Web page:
Revolutionary War

The Revolutionary War – Washington Crossing the Delaware

The Revolutionary War – Washington Crossing the Delaware

The American Revolution did not start off the way the Americans had hoped. By Christmas night, 1776, morale was lower than it had ever been. The British Army had captured New York the previous summer, and men were beginning to desert as Washington's Army camped across the Delaware River from occupied Trenton (Washington Crossing the Delaware), New Jersey.  What men Washington had left were largely inexperienced, as most of the veterans from the Battle of Long Island went home when their...

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Benedict Arnold: Patriot and Traitor

Benedict Arnold: Patriot and Traitor

Two hundred thirty-five years ago an event took place which, had it succeeded, would have ended the American fight for independence. Before exploring that near disaster, see if you can answer these questions about the American Revolutionary War, all of which have some bearing on the event. Who was called "The Hannibal of North America?" Who built a fleet on Lake Champlain and fought British ships invading New York from Canada? Who led a small American army more than 300 miles through the Maine...

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The Revolutionary War – The Battle of Saratoga

The Revolutionary War – The Battle of Saratoga

The road to the American Revolutionary War - or War of Independence - began in the wake of the French and Indian War (1754 - 1763) when the government of King George III of Great Britain decided that the American colonies should share in the costs associated with the War by adding taxes to common goods, such as sugar, molasses and tea. These attempts were met with increasingly stiff resistance. American colonists claimed they were unconstitutional, suggesting that they deserved to have...

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The Revolutionary War – The Penobscot Expedition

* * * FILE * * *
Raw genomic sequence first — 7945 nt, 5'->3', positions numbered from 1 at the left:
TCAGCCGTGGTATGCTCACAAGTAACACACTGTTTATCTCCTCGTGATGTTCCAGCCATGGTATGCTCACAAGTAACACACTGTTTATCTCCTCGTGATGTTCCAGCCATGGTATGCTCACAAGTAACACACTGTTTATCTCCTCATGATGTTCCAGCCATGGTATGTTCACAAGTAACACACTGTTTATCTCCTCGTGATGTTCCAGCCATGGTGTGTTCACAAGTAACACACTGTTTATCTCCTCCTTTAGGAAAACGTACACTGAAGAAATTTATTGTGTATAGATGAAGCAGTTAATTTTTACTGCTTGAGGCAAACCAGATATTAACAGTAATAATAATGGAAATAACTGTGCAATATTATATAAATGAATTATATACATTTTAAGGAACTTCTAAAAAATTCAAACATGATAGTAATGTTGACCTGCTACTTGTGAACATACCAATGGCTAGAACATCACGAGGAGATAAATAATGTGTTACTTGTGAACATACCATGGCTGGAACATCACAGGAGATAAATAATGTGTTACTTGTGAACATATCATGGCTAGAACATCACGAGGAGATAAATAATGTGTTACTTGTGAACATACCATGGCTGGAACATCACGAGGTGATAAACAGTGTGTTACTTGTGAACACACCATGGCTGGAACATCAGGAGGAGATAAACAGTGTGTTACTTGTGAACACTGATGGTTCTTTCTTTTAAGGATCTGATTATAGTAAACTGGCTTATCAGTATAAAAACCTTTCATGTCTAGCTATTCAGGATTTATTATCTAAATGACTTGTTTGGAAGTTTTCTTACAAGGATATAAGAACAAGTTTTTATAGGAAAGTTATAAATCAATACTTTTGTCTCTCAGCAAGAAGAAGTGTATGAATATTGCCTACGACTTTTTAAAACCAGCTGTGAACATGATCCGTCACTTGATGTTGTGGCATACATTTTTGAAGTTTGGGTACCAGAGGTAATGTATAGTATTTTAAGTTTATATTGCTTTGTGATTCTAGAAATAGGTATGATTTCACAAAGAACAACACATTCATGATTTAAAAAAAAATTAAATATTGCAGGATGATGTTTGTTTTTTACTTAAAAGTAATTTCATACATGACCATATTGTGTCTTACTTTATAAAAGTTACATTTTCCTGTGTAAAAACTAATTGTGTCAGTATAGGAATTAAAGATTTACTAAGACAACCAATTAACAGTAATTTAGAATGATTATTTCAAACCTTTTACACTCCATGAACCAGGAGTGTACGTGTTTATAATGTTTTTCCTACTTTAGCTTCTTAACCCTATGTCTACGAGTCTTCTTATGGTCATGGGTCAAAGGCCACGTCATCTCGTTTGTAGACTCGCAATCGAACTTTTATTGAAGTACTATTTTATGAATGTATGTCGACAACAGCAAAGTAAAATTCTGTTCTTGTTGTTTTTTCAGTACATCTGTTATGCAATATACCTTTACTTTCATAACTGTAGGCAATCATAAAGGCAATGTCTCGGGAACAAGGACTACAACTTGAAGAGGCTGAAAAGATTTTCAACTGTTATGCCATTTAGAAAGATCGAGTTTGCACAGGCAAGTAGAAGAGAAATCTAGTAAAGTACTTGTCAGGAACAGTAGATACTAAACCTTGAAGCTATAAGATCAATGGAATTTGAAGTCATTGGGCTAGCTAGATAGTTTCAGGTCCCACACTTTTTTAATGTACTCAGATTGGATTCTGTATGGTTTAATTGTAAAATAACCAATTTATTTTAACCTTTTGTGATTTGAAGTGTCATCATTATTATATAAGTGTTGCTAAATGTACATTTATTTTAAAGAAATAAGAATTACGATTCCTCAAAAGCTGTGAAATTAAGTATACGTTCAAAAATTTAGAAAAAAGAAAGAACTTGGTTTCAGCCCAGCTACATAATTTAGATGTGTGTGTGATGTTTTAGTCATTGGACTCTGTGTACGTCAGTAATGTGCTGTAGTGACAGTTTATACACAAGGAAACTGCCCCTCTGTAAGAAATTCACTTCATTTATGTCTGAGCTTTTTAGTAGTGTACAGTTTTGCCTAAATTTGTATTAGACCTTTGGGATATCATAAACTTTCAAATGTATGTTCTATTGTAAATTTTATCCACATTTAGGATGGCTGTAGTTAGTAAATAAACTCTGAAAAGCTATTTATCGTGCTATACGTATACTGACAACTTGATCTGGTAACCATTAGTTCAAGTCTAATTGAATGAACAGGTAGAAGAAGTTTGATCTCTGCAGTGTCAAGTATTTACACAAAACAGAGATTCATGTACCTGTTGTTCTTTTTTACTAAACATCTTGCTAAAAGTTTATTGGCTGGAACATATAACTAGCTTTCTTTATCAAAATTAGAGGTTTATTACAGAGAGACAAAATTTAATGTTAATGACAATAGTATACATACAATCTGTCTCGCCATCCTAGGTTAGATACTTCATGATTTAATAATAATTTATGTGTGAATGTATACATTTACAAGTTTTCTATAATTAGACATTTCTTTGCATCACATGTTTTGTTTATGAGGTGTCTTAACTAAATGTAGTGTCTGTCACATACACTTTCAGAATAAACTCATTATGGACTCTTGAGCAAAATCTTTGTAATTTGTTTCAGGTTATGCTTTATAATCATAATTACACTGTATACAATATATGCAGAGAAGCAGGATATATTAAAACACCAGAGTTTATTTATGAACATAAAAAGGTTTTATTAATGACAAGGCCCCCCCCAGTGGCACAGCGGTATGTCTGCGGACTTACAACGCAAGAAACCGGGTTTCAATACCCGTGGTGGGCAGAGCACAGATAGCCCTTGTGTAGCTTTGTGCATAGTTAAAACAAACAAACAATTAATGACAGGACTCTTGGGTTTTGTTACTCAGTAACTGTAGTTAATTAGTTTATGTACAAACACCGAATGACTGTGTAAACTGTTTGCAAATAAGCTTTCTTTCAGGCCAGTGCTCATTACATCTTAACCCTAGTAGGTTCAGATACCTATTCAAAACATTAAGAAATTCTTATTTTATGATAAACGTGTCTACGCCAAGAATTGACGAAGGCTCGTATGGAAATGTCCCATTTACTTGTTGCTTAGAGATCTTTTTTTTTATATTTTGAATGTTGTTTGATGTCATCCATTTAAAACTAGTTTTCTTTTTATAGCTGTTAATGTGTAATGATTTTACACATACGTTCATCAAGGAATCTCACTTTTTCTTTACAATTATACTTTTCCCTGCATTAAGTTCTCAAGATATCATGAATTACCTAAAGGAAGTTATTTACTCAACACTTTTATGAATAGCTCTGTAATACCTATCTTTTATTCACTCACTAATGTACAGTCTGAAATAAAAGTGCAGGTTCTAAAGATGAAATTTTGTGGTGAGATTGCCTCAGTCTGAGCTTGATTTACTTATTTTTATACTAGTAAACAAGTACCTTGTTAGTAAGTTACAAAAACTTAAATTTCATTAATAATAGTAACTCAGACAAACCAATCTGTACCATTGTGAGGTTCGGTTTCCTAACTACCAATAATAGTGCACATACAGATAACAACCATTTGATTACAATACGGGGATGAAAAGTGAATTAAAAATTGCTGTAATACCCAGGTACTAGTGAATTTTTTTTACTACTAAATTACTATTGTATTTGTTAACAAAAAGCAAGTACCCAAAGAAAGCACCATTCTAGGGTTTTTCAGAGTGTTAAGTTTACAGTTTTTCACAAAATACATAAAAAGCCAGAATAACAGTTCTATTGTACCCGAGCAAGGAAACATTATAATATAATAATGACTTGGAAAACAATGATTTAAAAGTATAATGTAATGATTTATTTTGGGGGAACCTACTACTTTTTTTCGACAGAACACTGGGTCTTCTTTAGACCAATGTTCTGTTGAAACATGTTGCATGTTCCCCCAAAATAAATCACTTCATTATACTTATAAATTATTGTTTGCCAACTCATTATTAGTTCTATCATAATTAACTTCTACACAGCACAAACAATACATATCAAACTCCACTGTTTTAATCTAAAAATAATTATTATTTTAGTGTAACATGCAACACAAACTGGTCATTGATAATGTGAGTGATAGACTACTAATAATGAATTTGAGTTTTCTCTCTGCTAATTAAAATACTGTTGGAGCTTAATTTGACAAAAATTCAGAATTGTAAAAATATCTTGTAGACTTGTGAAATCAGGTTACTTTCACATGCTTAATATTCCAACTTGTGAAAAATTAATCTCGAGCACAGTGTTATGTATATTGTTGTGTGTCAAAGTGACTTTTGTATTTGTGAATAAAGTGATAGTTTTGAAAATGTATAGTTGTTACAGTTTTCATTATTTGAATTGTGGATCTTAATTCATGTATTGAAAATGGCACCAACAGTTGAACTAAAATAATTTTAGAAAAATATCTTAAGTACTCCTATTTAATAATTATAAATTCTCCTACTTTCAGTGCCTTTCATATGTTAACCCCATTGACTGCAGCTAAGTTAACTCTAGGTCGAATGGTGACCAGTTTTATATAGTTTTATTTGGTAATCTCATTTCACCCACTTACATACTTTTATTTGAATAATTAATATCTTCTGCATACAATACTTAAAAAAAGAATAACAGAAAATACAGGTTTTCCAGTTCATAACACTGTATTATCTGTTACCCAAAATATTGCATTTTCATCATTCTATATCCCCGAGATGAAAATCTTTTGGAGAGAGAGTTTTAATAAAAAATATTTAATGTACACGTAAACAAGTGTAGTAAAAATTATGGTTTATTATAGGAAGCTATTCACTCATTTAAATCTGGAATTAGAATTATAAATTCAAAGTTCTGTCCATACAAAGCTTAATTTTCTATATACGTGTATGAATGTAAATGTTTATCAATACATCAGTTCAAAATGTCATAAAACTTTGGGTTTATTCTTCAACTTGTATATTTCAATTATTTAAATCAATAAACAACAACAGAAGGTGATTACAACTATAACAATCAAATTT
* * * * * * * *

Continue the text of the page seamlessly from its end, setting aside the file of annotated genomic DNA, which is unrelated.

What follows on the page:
The Revolutionary War – The Penobscot Expedition

The U.S. Navy has had its wins and losses since its birthday on Oct. 13, 1775. Its victories are too numerous to count. While its losses are few and far between, two devastating losses stand out among all the others.  Its most memorable significant loss is, of course, a day that continues to live in infamy. The Japanese attack on Pearl Harbor devastated the Navy's Pacific Fleet but did not cripple it. The Navy's first-ever significant is on par with Pearl Harbor but is often forgotten:...

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Famous Military Units – 1st Rhode Island Regiment (The Black Regiment)

Famous Military Units – 1st Rhode Island Regiment (The Black Regiment)

The Continental Army was camped for the 1777-78 winter at Valley Forge, twenty miles from Philadelphia, the British-occupied American capital. At least a third of the eleven thousand men were without shoes, coats, and blankets to protect them from the constant rain. They suffered from exposure, typhus, dysentery, and pneumonia. Food was running out. Men were starving, dying, the desertion rate was escalating, and the States could not meet their enlistment quotas. Able-bodied men were simply...

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Facts on the Spanish-American War (1898)

Facts on the Spanish-American War (1898)

On April 25, 1898, the United States declared war on Spain following the Battleship Maine's sinking in Havana harbor on February 15, 1898. The war ended with the signing of the Treaty of Paris on December 10, 1898. As a result, Spain lost its control over the remains of its overseas empire - Cuba, Puerto Rico, the Philippines Islands, Guam, and other islands. Background of the Spanish-American War Beginning in 1492, Spain was the first European nation to sail westward across the Atlantic...

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Heroines of the Revolutionary War

Heroines of the Revolutionary War

Since various "Molly Pitcher" tales grew in the telling, some historians regard Molly Pitcher as folklore rather than history. In contrast, others suggest it may be a composite image inspired by the actions of a number of real women who carried water to men on the battlefield during the war. However, historical records and eye witness accounts identify two women by name whose battlefield bravery marks them as genuine Molly Pitchers. They were Mary Ludwig Hays and Margaret Cochran Corbin. Mary...

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Patriot Army Saved From Disaster

Patriot Army Saved From Disaster

On August 27, 1776, the British Army defeated Patriot troops at the Battle of Long Island, New York. Though the Americans were soundly defeated, they could safely evacuate their troops and avoid what would have been the probable destruction of a large part of the Continental Army. After the British were pushed out of Boston in March 1776, they next set their sights on capturing New York City and the vital Hudson River. During that summer, 32,000 British and Hessian troops under the command of...

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